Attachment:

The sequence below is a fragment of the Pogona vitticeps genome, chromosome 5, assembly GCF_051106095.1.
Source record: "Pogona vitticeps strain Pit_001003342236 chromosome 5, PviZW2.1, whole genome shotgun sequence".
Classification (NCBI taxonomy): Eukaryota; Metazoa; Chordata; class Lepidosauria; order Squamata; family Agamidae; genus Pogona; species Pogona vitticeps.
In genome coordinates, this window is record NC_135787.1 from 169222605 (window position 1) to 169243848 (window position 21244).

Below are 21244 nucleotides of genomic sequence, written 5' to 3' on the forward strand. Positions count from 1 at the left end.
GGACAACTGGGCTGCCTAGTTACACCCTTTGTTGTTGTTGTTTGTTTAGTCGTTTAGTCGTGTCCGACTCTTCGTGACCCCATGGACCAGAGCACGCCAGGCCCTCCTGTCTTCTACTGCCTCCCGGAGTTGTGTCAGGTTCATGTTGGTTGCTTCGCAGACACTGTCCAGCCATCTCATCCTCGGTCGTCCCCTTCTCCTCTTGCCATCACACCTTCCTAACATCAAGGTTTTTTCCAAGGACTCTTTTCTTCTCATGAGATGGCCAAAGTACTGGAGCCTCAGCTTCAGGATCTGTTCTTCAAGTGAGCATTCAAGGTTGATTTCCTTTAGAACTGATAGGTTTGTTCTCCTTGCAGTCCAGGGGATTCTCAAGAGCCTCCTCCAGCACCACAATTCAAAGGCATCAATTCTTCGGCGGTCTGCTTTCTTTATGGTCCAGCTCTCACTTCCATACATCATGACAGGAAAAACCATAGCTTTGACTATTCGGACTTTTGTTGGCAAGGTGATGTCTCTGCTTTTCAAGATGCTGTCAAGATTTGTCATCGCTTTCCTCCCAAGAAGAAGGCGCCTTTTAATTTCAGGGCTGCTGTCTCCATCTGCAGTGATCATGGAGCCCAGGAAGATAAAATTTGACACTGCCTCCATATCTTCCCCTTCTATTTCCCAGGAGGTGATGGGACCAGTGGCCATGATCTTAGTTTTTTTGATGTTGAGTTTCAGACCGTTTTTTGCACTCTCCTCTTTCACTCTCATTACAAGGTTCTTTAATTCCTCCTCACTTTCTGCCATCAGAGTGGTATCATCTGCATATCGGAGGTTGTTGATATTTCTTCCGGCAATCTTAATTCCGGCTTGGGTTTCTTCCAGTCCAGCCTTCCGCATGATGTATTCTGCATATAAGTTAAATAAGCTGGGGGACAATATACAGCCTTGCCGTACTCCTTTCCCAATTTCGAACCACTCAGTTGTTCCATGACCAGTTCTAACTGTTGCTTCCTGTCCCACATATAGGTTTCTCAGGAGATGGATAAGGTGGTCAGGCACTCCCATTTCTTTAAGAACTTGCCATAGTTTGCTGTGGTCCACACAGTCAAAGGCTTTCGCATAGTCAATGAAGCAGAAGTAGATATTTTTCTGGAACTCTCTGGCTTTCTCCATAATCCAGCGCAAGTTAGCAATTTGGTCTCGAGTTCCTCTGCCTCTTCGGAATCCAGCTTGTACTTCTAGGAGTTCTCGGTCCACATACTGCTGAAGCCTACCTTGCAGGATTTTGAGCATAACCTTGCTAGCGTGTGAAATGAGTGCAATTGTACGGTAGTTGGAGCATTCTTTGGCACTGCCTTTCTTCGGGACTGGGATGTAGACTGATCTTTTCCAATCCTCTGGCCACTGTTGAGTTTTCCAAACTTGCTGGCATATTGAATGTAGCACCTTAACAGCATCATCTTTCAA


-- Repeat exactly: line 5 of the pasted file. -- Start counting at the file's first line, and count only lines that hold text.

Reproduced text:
Below are 21244 nucleotides of genomic sequence, written 5' to 3' on the forward strand. Positions count from 1 at the left end.